"Not only did utilities have slumping demand for power generation in the first quarter, but the rapidly falling price ofnatural gas compounded the difficulties for coal demand due to switching. This scenario led to a build up in stockpiles at domestic utilities with current stockpiles nearly 30% above normalized levels. Hence, even with increased burn from a hot summer we believe volumes to utilities will continue to remain under pressure for 2009. As a result, we do not see a rebound in rail emerging in 2009,” Dahlman Rose warns.
Shipments of ethanol may account for less than 1% of all U.S. rail freight volume, but for the ethanol industry itself the percentage at stake is far higher, with roughly 70% of all U.S. ethanol moves accomplished by rail, according to the Renewable Fuels Association.
Moreover, the association sees little change in the immediate future, according to Technical Director Kristy Moore. “There’s always going to be the economy of rail and the availability," Moore said. "There are railroad tracks crisscrossing the Midwest, where the majority of ethanol is produced. Rail has access, control terminals, and is cheaper than anything else right now.”
U.S. railroads moved 120,000 carloads of ethanol in 2007, according to the Association of American Railroads, up 20% from 2006.
U.S. Class I employment in May dropped to 151,536, down 1.77% from the previous month and down 8.33% from May 2008.
Operating crews, the biggest single category, again took the hardest hit. Transportation (train and engine) employment sank to 56,370,down 4.14% from April and 17.99% from May 2008.
The second biggest employment group, maintenance of way and structures, was up 0.18% from April to 35,442, but down 0.69% from May 2008.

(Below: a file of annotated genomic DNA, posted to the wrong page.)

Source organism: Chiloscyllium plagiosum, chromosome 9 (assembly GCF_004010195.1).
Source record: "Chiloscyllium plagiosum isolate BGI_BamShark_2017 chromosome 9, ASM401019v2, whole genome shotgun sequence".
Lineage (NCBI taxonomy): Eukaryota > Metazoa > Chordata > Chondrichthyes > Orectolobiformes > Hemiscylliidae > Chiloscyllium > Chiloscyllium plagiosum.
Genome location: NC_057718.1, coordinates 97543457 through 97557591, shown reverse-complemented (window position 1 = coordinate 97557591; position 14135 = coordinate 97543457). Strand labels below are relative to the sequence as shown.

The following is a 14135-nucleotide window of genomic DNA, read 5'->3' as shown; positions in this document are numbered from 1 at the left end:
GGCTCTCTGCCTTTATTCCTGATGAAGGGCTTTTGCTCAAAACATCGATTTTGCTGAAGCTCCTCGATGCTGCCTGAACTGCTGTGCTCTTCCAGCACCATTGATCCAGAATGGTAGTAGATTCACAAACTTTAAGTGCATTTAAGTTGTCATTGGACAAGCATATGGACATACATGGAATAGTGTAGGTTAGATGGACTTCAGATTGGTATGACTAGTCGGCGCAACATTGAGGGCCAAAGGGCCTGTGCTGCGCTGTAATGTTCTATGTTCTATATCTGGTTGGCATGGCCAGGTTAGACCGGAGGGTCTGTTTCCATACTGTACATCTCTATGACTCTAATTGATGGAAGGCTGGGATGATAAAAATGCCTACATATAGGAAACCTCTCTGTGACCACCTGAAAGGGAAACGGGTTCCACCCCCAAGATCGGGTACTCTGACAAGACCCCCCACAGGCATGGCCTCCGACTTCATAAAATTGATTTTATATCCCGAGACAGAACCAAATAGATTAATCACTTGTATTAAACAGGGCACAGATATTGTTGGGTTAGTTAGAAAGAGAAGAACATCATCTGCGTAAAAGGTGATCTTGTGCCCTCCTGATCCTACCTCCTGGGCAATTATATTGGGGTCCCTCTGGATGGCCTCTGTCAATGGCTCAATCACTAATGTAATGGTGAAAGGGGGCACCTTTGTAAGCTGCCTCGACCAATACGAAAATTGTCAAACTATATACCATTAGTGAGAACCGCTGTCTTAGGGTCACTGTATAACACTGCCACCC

Maintenance of equipment and stores employment, at 29,303, was off 1.05% from April and 3.75% below May 2008.
Professional and administrative employment was 13,411 in May, down 0.16% from April and 2.12% below May 2008.
The smallest group, transportation (other than train andengine), had 6,929 workers in May, off 0.9% from April but up 4.13% from May 2008.
The only category showing improvement from over both April 2009 and May 2008 were executives, officials, and staff assistants, which at 10,081 was up 0.40% from April and 0.11% from May last year.
U.S. transit systems beleaguered by operational fiscal woes got some potential relief Wednesday, as President Obama signed a supplemental appropriations bill including a provision sanctioning some stimulus package financing for operations funding. The bill allows public transit agencies to use up to 10% of their American Recovery and Reinvestment Act (ARRA) formula funds to cover operating costs of “equipment and facilities for use in public transportation.”
The American Public Transportation Association says the language also allows public transit agencies to amend previously submitted applications to redirect ARRA funds toward operating needs. The measure was included as a rider to House Resolution H.R. 2346, the Supplemental Appropriations Act of 2009, which provides funding for overseas military operations.
At the recent APTA Rail Conference held in Chicago, much discussion involved the strain on rail transit operators to maintain existing service levels, even with higher fares, at a time when stimulus package funding paradoxically fueling system expansion.
For its part, the Federal Transit Administration posted on its website a “question and answer” page attempting to anticipate queries from those potentially affected by the new option, noting diverting 10% of funds already approved in most cases would require minimal documentation.
Concerning funding for a federal Transportation Improvement Program (TIP) or Statewide Transportation Improvement Program (STIP), FTA notes “it would not be necessary to amend the TIP/STIP. The legislation does not provide additional funding for projects, but rather allows grantees to spend up to 10% of amounts apportioned to each area on operating costs. Grantees wishing to take advantage of this new eligibility in projects already programmed in TIPs and STIPs may do so without formally amending those documents.”
FRA cautions, “For projects not currently included in the TIP and STIP, the current requirements apply, calling for formal amendment of those documents to add the projects.”